What is the treatment for angioedema?

Treatment of angioedema depends on the severity of the condition.

In cases where the respiratory tract is involved the first priority is to secure the airway.

Patients may need emergency hospital care and require intubation.

 

 

Angioedema associated with urticaria

Patients with mild acute angioedema can usually be treated in the same way as acute urticaria.

In many cases, the swelling is self-limiting and resolves spontaneously after a few hours or days.

 

In more severe cases where there is persistent swelling, itchiness or pain the following medications may be used.

 

Chronic angioedema with chronic autoimmune or chronic idiopathic urticaria is often difficult to treat and response to medication variable.

 

The following treatment steps are recommended.

Each step is added to the previous one if an inadequate response is obtained.

 
 
 
 

Omalizumab, an anti-IgE monoclonal antibody, has been reported to be effective in some refractory cases of angioedema.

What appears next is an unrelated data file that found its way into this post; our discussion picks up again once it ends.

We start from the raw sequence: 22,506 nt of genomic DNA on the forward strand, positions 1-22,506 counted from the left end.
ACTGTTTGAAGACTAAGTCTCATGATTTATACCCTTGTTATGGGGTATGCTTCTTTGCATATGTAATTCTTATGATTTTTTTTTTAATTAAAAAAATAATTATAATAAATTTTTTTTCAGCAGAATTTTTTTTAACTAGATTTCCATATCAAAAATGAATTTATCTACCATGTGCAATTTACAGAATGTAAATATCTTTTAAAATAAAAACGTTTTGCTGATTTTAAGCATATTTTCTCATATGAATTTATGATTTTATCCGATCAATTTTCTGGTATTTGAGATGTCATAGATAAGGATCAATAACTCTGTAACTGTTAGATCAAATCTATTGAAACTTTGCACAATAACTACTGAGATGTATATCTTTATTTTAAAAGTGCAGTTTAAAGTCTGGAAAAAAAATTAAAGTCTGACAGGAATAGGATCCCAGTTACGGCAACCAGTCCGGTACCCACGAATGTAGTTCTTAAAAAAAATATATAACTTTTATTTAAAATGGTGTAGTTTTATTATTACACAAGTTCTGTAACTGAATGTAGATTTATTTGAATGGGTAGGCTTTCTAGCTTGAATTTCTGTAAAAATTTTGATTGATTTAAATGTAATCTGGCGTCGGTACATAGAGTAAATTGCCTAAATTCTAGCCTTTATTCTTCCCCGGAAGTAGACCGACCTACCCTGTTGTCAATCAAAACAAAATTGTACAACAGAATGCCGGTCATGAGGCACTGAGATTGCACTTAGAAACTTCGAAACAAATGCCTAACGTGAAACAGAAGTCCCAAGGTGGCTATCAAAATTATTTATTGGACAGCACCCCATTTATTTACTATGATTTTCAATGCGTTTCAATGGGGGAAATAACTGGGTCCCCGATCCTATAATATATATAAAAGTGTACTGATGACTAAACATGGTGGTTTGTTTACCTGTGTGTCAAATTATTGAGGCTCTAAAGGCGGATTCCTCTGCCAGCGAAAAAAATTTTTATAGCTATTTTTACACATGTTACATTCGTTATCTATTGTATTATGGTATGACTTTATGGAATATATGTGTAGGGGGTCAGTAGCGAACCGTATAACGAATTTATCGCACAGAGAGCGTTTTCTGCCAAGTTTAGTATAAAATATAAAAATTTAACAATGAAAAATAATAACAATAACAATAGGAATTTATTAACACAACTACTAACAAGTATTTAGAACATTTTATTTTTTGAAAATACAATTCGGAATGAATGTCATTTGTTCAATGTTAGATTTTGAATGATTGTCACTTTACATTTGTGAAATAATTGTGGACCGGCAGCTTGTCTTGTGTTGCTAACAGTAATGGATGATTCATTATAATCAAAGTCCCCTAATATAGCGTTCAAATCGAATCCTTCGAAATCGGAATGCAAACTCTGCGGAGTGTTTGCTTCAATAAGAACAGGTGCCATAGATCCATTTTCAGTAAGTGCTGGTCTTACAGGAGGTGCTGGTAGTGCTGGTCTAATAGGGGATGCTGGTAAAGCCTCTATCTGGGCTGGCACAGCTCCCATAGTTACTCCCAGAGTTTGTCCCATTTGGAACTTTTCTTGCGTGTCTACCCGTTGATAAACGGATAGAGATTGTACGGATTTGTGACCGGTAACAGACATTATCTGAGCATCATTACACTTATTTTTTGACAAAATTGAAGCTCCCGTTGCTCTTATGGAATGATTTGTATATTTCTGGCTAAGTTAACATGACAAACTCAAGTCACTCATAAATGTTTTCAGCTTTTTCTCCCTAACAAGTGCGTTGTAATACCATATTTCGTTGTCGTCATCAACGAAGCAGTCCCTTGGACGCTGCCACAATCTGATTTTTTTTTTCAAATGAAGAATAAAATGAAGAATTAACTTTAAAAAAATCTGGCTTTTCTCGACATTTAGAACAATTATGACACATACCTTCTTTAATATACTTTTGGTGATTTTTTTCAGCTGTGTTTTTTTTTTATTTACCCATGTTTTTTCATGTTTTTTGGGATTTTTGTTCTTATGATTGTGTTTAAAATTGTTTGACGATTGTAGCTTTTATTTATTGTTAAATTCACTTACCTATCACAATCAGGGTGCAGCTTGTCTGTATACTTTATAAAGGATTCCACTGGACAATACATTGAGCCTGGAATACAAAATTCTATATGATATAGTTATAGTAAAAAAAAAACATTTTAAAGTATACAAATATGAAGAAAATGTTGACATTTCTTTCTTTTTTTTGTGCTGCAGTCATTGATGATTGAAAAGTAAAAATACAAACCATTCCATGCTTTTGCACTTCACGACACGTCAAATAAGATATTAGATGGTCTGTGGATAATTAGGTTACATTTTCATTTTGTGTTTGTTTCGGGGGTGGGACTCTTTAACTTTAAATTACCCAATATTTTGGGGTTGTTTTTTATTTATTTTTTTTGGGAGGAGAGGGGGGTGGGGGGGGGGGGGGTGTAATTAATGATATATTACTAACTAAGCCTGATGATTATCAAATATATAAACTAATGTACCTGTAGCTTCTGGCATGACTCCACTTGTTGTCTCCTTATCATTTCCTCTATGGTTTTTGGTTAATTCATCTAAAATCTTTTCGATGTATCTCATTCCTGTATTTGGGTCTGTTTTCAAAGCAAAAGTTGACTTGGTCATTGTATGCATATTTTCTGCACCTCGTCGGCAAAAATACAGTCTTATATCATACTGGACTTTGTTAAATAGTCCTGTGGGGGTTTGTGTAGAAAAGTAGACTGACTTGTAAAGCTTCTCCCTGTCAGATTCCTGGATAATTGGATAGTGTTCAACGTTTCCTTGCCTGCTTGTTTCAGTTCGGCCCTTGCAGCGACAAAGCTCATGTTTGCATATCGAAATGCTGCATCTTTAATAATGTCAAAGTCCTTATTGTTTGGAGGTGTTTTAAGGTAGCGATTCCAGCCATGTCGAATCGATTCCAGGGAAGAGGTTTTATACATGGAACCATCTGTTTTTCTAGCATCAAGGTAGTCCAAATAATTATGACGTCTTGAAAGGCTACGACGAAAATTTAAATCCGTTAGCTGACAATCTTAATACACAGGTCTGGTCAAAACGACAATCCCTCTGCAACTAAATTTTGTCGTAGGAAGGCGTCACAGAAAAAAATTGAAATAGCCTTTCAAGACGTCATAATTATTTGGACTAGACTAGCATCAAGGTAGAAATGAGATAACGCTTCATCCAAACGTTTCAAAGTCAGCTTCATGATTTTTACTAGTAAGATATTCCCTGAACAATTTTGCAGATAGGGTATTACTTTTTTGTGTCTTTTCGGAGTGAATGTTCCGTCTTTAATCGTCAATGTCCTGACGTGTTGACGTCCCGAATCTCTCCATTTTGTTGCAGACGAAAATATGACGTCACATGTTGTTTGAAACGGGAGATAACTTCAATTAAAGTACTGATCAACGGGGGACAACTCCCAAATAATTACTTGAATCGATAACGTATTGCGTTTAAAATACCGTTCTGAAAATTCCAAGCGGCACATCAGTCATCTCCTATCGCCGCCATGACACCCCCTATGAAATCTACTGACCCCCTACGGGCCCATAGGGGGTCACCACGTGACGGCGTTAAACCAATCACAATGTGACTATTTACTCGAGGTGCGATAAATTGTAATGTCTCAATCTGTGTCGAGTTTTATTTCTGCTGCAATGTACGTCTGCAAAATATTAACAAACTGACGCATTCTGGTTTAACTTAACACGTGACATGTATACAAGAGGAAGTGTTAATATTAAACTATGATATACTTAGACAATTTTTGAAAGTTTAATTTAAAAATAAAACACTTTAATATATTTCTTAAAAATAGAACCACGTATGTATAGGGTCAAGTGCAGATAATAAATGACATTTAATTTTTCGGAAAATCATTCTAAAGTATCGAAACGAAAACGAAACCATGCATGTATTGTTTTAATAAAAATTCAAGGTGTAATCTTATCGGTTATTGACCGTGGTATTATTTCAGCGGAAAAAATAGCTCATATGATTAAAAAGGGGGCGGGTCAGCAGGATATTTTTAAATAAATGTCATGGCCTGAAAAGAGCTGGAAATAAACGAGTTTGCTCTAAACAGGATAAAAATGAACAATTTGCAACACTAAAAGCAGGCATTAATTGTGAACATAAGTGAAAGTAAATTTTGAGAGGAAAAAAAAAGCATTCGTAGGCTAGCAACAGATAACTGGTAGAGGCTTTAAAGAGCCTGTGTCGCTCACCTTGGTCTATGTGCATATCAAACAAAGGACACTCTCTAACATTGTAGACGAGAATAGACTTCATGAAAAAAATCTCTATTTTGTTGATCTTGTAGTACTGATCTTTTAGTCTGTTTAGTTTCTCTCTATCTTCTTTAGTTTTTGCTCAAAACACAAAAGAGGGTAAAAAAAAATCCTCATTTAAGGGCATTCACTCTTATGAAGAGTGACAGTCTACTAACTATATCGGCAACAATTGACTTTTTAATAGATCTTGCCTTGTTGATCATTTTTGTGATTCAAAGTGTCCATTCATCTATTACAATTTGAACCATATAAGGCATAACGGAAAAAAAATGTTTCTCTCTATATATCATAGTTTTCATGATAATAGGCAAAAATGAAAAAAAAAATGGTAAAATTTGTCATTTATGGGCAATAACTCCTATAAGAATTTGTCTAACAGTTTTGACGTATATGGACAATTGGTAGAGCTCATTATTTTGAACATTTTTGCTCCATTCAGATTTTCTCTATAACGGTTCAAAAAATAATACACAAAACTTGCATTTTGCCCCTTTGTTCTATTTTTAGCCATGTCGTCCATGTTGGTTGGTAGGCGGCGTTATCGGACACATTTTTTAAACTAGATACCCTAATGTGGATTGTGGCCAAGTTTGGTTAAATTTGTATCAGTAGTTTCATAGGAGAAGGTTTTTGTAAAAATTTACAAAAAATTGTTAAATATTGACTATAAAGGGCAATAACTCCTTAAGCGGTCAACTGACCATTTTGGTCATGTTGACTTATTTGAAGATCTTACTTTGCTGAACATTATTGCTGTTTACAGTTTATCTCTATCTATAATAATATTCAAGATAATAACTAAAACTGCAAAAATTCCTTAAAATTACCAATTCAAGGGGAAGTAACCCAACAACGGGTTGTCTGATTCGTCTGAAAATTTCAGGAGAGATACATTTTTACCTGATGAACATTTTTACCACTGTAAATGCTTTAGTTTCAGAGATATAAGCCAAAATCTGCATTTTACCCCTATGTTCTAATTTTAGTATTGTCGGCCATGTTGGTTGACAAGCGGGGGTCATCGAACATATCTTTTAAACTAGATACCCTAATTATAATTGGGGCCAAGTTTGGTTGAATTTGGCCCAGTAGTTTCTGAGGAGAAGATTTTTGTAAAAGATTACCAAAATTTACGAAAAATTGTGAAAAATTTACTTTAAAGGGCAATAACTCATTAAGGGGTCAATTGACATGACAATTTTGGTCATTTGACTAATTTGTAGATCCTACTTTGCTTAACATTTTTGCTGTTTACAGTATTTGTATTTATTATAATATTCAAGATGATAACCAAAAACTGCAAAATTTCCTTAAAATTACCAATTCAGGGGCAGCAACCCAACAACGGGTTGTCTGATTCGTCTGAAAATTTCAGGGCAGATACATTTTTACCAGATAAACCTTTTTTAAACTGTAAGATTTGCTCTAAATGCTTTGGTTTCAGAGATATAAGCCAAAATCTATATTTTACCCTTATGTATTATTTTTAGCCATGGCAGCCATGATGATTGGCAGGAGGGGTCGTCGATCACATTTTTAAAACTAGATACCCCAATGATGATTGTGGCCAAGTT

The goal of treatment for chronic angioedema is to reduce itch, swelling, tenderness and pain to a tolerable level to maintain function (eg, at work, school, and during sleep).

Hereditary angioedema

Acute episodes of hereditary angioedema do not respond to adrenaline, antihistamine and corticosteroids.

Most acute episodes of Type I and II hereditary angioedema are not life-threatening.

  • The mainstay of emergency medical treatment is intravenous C1 inhibitor concentrate (a blood product).

  • If this is unavailable, fresh frozen plasma can be infused, but this occasionally exacerbates the angioedema.

  • Icatibant, a synthetic peptidomimetic drug and bradykinin B2 receptor antagonist, can be used in emergencies for the symptomatic treatment of acute attacks of hereditary angioedema in adults with C1-esterase-inhibitor deficiency. It was approved by the FDA in 2011. 

  • Ecallantide is a potent and selective human plasma kallikrein inhibitor that is also indicated for the symptomatic treatment of hereditary angioedema, approved for use by the FDA in 2009. It is a protease that is responsible for iberating bradykinin from its precursor kininogen. Ecallantide has been reported to cause anaphylaxis in 4% of cases and thus has a black box warning in the USA.

 

The chance of an attack can be reduced with the following medications:

  • C1 inhibitor concentrate infused an hour before a surgical procedure